EasyhalerÂ® Aldecin contains approximately 7mg of lactose per dose. This amount does not normally cause problems in lactose intolerant people. Patients with rare hereditary problems of galactose intolerance, the Lapp lactase deficiency or glucose galactose malabsorption should not take this medicine.
No adverse effect has been reported.
Adverse events are listed below by system organ class and frequency. Frequencies are defined as: very common ( 1/10), common ( 1/100 and <1/10), uncommon ( 1/1000 and <1/100), rare ( 1/10,000 and <1/1000), very rare (<1/10,000) including isolated reports and not known (cannot be estimated from the available data). Very common, common and uncommon events were generally determined from clinical trial data. The incidence in placebo and comparator group has not been taken into account in estimation of these frequencies. Rare and very rare events were generally determined from spontaneous data.
System Organ Class
Infections & Infestations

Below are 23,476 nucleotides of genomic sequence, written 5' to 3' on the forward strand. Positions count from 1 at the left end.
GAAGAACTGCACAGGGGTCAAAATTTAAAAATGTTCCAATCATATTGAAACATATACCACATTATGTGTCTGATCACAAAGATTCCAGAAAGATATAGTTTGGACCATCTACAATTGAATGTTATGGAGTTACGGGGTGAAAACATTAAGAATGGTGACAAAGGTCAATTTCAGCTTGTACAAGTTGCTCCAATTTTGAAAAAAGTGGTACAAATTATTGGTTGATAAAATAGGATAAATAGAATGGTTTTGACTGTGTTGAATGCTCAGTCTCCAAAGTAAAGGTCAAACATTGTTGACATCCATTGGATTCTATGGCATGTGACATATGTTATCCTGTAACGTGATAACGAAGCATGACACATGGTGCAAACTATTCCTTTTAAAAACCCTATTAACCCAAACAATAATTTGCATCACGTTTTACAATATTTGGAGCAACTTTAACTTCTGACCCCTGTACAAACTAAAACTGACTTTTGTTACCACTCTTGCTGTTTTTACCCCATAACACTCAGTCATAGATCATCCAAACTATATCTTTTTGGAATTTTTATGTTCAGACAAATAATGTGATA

Candidiasis of the mouth and throat.
Immune System Disorders
Hypersensitivity reactions with the following manifestations:
Rashes, urticaria, pruritis, erythema.
Oedema of the eyes, face, lips and throat
Respiratory symptoms (dyspnoea and/or bronchospasm)
Cushing's syndrome, Cushingoid features, adrenal suppression, growth retardation in children and adolescents, decrease in bone mineral density, cataract, glaucoma
Psychomotor hyperactivity, sleep disorders, anxiety, depression, aggression, behavioural changes (predominantly in children)
Respiratory, Thoracic & Mediastinal Disorders
Hoarseness/throat irritation, cough
Skin and subcutaneous tissue disorders
Easy bruising, skin thinning
Candidiasis of the mouth and throat (thrush) occurs in some patients, the incidence increasing with doses greater than 400 micrograms of Aldecin dipropionate per day. Patients with high blood levels of Candida precipitins, indicating a previous infection, are most likely to develop this complication. Patients may find it helpful to rinse their mouth thoroughly with water after using the inhaler. Symptomatic candidiasis can be treated with topical anti-fungal therapy whilst still continuing with EasyhalerÂ® Aldecin 200 micrograms/dose treatment.